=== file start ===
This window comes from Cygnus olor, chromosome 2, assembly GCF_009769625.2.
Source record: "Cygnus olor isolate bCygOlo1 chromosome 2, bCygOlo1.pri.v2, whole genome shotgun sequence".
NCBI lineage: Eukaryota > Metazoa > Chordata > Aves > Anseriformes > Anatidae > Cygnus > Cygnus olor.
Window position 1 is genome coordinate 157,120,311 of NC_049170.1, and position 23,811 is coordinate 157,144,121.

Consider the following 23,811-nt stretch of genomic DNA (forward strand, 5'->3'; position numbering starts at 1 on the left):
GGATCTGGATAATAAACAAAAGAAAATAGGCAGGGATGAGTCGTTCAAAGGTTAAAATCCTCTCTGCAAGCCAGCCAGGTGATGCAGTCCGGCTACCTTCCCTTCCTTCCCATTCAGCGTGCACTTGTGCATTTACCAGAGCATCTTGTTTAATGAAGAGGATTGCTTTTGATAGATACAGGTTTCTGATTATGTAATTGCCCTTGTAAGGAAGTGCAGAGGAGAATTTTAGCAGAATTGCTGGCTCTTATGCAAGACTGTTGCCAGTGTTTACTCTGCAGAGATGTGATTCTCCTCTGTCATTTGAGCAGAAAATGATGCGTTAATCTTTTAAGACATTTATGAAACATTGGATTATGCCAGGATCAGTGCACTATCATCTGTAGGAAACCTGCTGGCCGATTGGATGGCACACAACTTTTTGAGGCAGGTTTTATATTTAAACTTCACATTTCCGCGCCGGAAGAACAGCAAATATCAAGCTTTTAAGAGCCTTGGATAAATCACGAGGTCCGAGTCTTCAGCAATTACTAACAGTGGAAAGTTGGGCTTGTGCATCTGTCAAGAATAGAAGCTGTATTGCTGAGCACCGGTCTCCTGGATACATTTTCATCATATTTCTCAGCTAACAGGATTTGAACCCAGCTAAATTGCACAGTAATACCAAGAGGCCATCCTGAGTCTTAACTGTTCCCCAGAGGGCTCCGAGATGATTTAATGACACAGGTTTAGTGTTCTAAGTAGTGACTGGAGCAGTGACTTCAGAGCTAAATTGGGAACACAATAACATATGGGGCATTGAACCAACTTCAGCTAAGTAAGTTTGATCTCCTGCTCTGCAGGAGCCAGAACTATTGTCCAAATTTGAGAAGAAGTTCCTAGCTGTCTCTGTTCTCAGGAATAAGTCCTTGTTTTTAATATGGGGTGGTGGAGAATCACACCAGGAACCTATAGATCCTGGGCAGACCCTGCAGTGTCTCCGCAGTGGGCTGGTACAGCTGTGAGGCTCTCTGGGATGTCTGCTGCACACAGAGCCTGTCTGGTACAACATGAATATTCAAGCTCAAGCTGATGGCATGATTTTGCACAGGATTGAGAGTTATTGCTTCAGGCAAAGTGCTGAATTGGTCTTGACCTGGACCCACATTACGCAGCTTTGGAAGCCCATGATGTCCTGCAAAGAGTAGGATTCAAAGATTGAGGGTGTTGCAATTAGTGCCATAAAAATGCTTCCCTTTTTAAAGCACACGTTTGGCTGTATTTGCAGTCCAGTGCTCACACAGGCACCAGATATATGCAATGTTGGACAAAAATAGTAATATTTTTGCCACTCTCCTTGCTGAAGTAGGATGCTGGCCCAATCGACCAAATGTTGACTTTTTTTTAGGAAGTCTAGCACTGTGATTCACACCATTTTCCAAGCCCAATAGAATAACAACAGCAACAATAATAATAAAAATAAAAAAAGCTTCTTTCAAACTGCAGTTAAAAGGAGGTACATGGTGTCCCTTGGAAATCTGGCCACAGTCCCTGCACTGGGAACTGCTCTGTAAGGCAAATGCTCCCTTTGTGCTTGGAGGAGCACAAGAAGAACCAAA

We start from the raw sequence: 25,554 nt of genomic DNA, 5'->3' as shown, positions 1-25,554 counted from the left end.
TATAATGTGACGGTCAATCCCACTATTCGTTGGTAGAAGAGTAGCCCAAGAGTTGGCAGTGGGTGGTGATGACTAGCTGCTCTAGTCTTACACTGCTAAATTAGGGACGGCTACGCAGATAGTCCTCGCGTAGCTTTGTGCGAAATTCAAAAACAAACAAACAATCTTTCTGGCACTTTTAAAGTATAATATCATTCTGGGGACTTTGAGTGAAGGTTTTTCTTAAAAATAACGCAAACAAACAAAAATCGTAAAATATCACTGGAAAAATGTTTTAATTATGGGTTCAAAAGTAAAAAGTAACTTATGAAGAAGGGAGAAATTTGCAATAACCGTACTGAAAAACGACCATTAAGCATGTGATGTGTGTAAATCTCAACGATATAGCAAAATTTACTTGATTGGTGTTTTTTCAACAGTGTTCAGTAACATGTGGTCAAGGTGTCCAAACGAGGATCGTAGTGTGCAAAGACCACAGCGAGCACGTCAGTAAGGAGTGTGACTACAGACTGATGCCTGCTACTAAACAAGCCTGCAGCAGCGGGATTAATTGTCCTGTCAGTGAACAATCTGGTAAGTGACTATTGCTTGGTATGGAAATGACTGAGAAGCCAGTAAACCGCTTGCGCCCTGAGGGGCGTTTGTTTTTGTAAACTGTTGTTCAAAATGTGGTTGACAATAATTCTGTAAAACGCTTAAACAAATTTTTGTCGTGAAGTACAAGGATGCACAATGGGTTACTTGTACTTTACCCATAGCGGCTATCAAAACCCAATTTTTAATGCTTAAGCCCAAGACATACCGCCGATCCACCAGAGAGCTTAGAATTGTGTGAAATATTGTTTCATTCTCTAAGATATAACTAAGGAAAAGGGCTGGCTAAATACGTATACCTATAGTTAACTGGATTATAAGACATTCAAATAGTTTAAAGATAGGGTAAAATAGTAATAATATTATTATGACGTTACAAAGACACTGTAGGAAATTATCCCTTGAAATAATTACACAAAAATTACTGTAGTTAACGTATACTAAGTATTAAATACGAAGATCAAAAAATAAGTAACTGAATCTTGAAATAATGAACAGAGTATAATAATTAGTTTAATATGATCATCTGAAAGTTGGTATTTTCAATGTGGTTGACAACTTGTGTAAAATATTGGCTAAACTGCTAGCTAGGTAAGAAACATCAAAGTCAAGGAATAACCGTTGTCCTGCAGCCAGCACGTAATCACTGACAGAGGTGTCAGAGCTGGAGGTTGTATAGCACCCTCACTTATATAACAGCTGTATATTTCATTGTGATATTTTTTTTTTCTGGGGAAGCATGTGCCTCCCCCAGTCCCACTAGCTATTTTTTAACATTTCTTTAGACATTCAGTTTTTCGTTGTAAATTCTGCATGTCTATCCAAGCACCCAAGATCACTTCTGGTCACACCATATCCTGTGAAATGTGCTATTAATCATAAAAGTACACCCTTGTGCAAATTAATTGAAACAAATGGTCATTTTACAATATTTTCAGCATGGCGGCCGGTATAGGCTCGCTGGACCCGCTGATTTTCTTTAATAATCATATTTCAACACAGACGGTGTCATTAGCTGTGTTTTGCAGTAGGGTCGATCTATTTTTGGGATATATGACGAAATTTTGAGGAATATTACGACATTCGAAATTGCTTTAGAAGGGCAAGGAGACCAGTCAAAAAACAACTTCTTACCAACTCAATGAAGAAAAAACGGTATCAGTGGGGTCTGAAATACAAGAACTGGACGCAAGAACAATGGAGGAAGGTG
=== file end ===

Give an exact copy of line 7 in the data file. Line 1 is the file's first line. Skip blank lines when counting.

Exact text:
We start from the raw sequence: 25,554 nt of genomic DNA, 5'->3' as shown, positions 1-25,554 counted from the left end.